There is nothing in the language of the sections involved to compel us to adopt a view of the law which would result in such manifest inconveniences.
In Kennedy v. Gibson, 8 Wall. 498, 19 L. ed. 476, some aspects of the question were considered. Mr. Justice Swayne said:
'The receiver is the instrument of the Comptroller. He is appointed by the Comptroller, and the power of appointment carries with it the power of removal. It is for the Comptroller to decide when it is necessary to institute proceedings against the stockholders to enforce their personal liability, and whether the whole or a part, and, if only a part, how much, shall be collected. These questions are referred to his judgment and discretion, and his determination is conclusive. The stockholders cannot controvert it. It is not to be questioned in the litigation that may ensue. He may make it at such time as he may deem proper and upon such data as shall be satisfactory to him. This action on his part is indispensable whenever the personal liability of the stockholders is sought to be enforced, and must precede the institution of suit by the receiver. The fact must be distinctly averred in all such cases, and if put in issue must be proved.
'The liability of the stockholders is several and not joint. The limit of their liability is the par of the stock held by each one. Where the whole amount is sought to be recovered, the proceeding must be at law. Where less is required, the proceeding may be in equity, and in such case an interlocutory decree may be taken for contribution and the case may stand over for the further action of the court—if such action should subsequently prove to be necessary—until the full amount of the liability is exhausted. It would be attended with injurious consequences to forbid action against the stockholders until the precise amount necessary to be collected shall be formally ascertained. This would greatly protract the final settlement, and might be attended with large losses by insolvency and otherwise in the intervening time. The amount must depend in part upon the solvency of the debtors and the validity of the claims. Time will be consumed in the application of these tests, and the result in many cases cannot be foreseen. The same remarks apply to the enforced collections from the stockholders. A speedy adjustment is necessary to the efficiency and utility of the law; the interests of the creditors require it, and it was the obvious policy and purpose of Congress to give it. If too much be collected, it is provided by the statute that any surplus which may remain after satisfying all demands against the association shall be paid over to the stockholders. It is better they should pay more than may prove to be needed than that the evils of delay should be encountered.'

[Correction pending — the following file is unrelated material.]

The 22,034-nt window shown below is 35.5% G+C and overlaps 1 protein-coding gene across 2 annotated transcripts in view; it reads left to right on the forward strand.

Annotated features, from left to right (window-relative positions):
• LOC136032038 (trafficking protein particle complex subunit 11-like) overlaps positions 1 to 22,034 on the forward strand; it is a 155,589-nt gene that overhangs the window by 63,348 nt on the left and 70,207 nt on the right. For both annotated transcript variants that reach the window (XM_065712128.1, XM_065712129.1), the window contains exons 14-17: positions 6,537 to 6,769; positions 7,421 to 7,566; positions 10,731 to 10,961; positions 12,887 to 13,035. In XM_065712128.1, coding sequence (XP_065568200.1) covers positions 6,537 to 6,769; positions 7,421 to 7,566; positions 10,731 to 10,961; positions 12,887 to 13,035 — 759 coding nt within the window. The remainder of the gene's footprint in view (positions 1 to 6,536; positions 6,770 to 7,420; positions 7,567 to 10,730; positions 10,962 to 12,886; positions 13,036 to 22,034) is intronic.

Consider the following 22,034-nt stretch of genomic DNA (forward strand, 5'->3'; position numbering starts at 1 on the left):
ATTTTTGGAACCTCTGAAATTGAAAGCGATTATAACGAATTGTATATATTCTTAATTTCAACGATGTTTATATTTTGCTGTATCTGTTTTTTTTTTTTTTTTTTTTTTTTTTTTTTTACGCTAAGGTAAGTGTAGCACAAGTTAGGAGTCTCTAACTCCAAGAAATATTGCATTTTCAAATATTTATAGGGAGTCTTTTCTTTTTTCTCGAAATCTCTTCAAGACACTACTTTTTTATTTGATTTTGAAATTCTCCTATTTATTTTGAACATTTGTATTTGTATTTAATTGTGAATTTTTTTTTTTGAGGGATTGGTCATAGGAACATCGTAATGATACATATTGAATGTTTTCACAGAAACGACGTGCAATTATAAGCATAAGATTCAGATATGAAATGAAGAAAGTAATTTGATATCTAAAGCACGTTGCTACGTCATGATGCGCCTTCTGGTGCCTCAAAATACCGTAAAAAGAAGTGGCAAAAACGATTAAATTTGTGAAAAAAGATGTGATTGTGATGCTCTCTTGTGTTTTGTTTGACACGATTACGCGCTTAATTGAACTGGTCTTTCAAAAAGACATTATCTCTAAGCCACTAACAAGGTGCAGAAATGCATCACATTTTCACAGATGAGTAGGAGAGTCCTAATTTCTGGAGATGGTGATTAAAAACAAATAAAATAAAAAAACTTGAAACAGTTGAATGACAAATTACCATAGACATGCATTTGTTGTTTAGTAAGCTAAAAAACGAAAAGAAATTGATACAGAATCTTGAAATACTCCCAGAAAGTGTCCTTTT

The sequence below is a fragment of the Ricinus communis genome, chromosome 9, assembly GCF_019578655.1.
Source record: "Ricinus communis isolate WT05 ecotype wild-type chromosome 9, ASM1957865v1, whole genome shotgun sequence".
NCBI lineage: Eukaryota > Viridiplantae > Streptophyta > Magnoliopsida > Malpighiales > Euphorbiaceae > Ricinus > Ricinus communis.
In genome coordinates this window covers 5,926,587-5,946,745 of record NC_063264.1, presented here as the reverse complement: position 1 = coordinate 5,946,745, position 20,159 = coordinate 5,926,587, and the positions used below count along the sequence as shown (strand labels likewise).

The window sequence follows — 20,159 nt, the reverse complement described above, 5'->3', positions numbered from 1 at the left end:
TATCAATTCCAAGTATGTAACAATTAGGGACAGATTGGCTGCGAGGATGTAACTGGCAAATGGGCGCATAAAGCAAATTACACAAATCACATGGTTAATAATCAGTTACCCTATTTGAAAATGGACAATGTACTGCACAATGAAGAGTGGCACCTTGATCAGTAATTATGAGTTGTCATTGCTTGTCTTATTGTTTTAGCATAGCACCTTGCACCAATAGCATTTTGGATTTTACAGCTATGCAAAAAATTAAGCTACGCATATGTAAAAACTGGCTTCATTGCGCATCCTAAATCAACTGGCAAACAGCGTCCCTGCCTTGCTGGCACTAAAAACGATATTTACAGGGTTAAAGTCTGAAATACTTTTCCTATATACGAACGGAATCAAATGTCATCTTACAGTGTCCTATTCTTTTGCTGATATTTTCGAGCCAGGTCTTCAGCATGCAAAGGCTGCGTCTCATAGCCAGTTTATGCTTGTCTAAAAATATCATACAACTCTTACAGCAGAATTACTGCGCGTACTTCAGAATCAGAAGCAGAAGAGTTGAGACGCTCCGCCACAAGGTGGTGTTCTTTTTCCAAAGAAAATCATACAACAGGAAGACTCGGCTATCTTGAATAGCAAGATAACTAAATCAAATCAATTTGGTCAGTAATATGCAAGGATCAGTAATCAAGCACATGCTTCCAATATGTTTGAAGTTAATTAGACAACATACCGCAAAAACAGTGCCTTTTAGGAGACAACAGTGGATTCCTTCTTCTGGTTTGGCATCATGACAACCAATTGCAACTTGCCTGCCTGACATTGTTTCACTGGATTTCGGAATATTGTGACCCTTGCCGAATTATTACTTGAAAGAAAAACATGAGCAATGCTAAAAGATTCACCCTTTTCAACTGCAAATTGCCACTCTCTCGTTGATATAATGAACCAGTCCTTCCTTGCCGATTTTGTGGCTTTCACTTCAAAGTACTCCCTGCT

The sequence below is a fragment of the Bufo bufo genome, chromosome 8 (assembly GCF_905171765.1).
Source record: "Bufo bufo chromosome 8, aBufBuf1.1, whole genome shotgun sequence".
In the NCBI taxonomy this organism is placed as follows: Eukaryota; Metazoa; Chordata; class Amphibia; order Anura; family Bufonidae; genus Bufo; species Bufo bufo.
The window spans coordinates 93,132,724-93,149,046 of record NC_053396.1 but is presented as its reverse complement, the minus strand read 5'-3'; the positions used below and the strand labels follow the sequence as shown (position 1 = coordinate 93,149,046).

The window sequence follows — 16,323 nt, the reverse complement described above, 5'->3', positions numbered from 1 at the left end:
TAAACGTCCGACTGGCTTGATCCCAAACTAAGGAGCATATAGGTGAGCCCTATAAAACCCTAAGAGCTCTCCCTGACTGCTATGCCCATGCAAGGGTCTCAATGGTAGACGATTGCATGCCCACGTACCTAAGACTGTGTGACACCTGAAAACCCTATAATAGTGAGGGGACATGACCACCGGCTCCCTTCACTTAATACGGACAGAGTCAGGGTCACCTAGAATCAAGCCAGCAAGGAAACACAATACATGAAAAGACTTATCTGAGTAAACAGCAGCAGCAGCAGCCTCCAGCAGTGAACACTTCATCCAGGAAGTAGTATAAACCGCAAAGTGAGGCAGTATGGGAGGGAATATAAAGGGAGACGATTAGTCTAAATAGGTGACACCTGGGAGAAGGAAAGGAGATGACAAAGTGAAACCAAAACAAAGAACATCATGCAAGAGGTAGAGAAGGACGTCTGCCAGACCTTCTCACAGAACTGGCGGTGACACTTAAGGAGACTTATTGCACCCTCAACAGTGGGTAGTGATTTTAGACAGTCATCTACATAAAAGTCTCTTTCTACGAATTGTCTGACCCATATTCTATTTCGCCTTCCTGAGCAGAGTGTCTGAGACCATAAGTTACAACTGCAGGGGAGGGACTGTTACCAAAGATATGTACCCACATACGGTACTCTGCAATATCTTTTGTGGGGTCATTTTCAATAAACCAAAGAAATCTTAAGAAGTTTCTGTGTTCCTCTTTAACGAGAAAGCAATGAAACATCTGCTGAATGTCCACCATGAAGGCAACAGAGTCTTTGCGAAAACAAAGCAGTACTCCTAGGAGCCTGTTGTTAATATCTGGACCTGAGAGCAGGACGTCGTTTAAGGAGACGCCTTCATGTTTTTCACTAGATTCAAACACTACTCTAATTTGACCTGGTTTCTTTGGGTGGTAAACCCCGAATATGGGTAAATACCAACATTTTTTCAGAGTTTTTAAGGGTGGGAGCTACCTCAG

These observations clearly imply that the Comptroller, in the exercise of his discretion, may levy successive assessments as they may appear to be necessary. If the power can be exercised only once no reason is apparent why equity should have jurisdiction for the collection of an assessment less than 100 per cent. If the stockholders' liability is fixed once for all by the first assessment of the Comptroller, the legal remedy for the collection of a 10 per cent assessment is as full, adequate, and complete as it is for the collection of the 100 per cent assessment. The reason why, when the assessment is for the 100 per cent, the proceeding must be at law, and when for a less amount it may be in equity, is obvious. When the full amount is assessed there can be but one suit against each stockholder. He is suable for his full liability at once, and there is no reason for equitable jurisdiction. If a partial assessment is made, there may be other assessments, when the receiver has liberty to sue at law for even a partial assessment, though equity has concurrent jurisdiction to prevent a multiplicity of suits.
Casey v. Galli, 94 U. S. 673, 24 L. ed. 168, was the case of a suit at law by the receiver of a national banking association to enforce the individual liability of a shareholder. It was there contended that the defendant was bound to contribute ratably, and that the proper amount could be ascertained only in equity; that the defendant was bound to contribute ratably a large sum; that this sum was not stated in the declaration, and hence what would be ratable and proper did not appear; that the obligation of the defendant was to pay into the hands of the Comptroller of the Currency a ratable portion of the debts of the association proved before him, and that the declaration did not show that any debts had been so proved; and that the declaration demanded a larger sum than the defendant is required by the statute to pay, and also an additional sum by way of interest. But it was held by this court that 'in regard to the first three of these objections it is sufficient to say that Kennedy v. Gibson, 8 Wall. 498, 19 L. ed. 476, is conclusive against them. It is there said that the amount to be paid rests in the judgment and discretion of the Comptroller; that his determination cannot be controverted by the stockholders in suits against them, and that, when the order is to collect the full amount of the par of the stock, the suit must be at law. It is unnecessary to reproduce the reasoning of the court in support of these propositions. The sum to be paid being liquidated, and due and payable when the Comptroller's order was made, it follows that the amount bears interest from the date of the order.'